Concerns raised on transportation funding outlook

Concerns among the House, Senate and U.S. DOT staff rise as prospects for a negative balance in the Highway Trust Fund by 2009 emerge

News AASHTO Journal March 14, 2007
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Prospects for a negative balance in the Highway Trust Fund by 2009 are already causing concern among House and Senate staffers and U.S. Department of Transportation (DOT) budgeteers, over how and when to address the coming shortfall.

David Ekern, commissioner of the Virginia DOT moderated a panel at the Washington Briefing last week addressing the revenue and budget outlook for transportation in Fiscal Year (FY) 2008.

Phyllis Scheinberg, assistant secretary for Budget and Programs and chief financial officer at the U.S. DOT, outlined the administration's FY 2008 budget proposal, noting that, if implemented, it would result in a $200 million shortfall in the Highway Account of the Trust Fund in FY 2009. The administration's proposal would fund the highway and transit programs at the SAFETEA-LU levels, but would suspend the Revenue Aligned Budget Authority (RABA) for FY 2008, to save some $631 million in obligations. The administration also has proposed a rescission of some $1.3 billion in unobligated balances of apportioned funds.

Staff from both appropriations and authorizing committees questioned the elimination of RABA, saying that such a move would, in fact, not comply with the funding guarantees of the law. David Napoliello, professional staff for the highway section of the House Appropriations Subcommittee on Transportation of the Housing and Urban Development and Related Agencies Committee, noted that the appropriators "fully support SAFETEA-LU," and that a bill that suspended RABA would be subject to a point of order in the House. However, he said that if the RABA funding is provided, the appropriators also are concerned they will have to confront a much larger shortfall problem and solve it in only one year, because of the $200 million deficit. Scheinberg described how the deficit in FY 2009 will grow to close to $800 million. A shortfall of $800 million in the Trust Fund's highway account would require a $3.2 billion cut in the highway program, because of the four-to-one payout rate for obligations.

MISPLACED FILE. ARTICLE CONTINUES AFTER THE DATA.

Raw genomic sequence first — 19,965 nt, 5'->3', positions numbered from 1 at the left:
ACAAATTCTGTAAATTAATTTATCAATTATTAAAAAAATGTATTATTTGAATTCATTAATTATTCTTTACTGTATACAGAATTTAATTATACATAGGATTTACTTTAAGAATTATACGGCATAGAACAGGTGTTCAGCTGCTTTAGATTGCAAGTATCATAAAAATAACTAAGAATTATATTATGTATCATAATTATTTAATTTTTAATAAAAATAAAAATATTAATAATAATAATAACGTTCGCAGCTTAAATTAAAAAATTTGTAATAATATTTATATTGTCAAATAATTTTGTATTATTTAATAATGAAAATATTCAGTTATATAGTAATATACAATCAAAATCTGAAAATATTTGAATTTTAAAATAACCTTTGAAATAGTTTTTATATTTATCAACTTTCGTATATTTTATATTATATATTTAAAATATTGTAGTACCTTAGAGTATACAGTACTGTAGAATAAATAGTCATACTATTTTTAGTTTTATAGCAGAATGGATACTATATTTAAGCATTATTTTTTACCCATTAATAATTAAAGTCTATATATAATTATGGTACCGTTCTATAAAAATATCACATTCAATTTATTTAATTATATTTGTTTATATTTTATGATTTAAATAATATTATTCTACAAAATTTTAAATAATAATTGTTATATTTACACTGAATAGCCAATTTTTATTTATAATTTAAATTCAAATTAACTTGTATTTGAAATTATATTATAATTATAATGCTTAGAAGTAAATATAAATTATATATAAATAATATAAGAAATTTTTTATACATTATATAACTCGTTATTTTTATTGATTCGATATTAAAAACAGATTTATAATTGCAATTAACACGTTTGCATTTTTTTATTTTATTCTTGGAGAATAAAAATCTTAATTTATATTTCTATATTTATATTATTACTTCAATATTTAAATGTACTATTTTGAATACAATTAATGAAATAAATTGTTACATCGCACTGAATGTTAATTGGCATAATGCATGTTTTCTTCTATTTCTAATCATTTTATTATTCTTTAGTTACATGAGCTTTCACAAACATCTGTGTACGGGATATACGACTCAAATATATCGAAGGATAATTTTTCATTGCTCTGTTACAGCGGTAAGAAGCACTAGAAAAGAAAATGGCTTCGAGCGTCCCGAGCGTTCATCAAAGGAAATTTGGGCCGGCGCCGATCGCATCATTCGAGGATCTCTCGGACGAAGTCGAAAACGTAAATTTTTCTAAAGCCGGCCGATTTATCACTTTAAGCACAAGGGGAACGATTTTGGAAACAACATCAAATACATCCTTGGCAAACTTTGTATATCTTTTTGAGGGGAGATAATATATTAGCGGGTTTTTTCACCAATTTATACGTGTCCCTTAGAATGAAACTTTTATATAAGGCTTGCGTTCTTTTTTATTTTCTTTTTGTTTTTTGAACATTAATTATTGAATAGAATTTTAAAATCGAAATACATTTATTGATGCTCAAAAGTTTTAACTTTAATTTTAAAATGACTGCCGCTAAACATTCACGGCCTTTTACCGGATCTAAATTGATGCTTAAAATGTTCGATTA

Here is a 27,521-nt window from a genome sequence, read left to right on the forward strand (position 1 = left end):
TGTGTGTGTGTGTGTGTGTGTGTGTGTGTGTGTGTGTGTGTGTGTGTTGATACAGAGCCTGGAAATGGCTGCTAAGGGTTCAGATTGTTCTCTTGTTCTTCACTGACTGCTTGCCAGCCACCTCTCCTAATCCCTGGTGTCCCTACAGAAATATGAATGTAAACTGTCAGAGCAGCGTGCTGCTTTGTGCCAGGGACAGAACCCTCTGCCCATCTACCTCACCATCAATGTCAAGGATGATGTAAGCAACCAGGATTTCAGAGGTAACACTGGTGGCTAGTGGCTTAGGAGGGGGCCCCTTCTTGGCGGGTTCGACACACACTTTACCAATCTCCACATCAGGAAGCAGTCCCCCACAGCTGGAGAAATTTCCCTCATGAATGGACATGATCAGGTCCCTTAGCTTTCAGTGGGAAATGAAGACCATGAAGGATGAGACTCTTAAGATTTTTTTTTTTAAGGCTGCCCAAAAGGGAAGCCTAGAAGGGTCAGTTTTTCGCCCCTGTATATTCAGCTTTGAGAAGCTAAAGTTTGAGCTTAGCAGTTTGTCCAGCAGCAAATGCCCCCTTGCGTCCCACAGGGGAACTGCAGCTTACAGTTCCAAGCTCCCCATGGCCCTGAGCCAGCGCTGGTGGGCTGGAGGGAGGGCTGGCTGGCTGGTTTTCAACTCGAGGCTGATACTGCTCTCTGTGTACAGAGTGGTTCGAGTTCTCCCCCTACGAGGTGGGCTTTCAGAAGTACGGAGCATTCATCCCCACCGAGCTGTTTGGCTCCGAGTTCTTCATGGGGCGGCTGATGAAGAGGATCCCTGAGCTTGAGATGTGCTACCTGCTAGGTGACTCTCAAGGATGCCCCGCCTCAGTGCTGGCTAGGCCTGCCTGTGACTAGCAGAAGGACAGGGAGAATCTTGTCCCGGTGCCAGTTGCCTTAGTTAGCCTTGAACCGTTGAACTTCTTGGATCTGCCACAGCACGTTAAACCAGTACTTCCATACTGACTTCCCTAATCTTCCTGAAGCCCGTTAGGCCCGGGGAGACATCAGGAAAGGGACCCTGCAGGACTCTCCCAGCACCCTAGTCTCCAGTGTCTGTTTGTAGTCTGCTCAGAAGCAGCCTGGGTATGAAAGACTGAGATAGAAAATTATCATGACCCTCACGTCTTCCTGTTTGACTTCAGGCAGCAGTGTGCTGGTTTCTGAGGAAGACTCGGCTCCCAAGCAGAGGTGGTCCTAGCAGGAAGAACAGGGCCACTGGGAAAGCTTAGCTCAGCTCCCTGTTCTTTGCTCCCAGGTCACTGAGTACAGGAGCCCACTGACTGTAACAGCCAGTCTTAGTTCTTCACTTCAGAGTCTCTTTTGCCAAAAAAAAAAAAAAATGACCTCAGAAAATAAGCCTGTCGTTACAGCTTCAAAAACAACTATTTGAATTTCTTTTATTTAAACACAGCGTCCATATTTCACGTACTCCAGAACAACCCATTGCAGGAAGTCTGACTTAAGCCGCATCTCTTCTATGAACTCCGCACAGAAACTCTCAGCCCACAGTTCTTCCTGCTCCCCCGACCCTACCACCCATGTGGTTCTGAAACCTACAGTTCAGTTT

Jim Kolb, staff director of the Subcommittee on Highways and Transit discussed the subcommittee's upcoming agenda, including the passage of the SAFETEAU-LU technical corrections bill now pending in the House. Kolb also said the subcommittee has great concerns over the Highway Trust Fund's future balance and plans to hold a hearing on the matter by the end of March.

Mort Downey, former deputy secretary of transportation, said that it is possible that the immediate shortfall could resolve itself through increased revenues or decreased outlays, but that the real concern lay beyond 2009.

"In 2010, we won't even get out of the starting blocks" with a reauthorization, he said, because there will be no balance in the Highway Trust Fund on which to draw. "I would urge you to keep your eye on the longer term ball," he said. Downey is the chair of a forum organized by the National Academy of Public Administration, which is examining the issue of intergovernmental relations in the transportation program. He noted that the federal program contributes only 25% of overall spending, and that it is important to examine what every level of government is doing and "how we are focusing investments toward a goal" of a national system.

Responding to questions, Napoiello said that he would expect a "return to earmarking" in the FY 2008 appropriations bill, although the continuing resolution that funded the transportation program for the remainder of FY 2007 generally omitted earmarks. He noted that earmark reform would shed more sunlight on the earmarking process, and added that the volume of appropriations' earmarks had declined from $2 billion in 2004 to $1 billion in 2006. He said that Appropriations Committee Chairman David Obey has a goal of reducing earmarks by 50% in the overall appropriations bills, but it was uncertain if that would be applied to every bill in the same manner.

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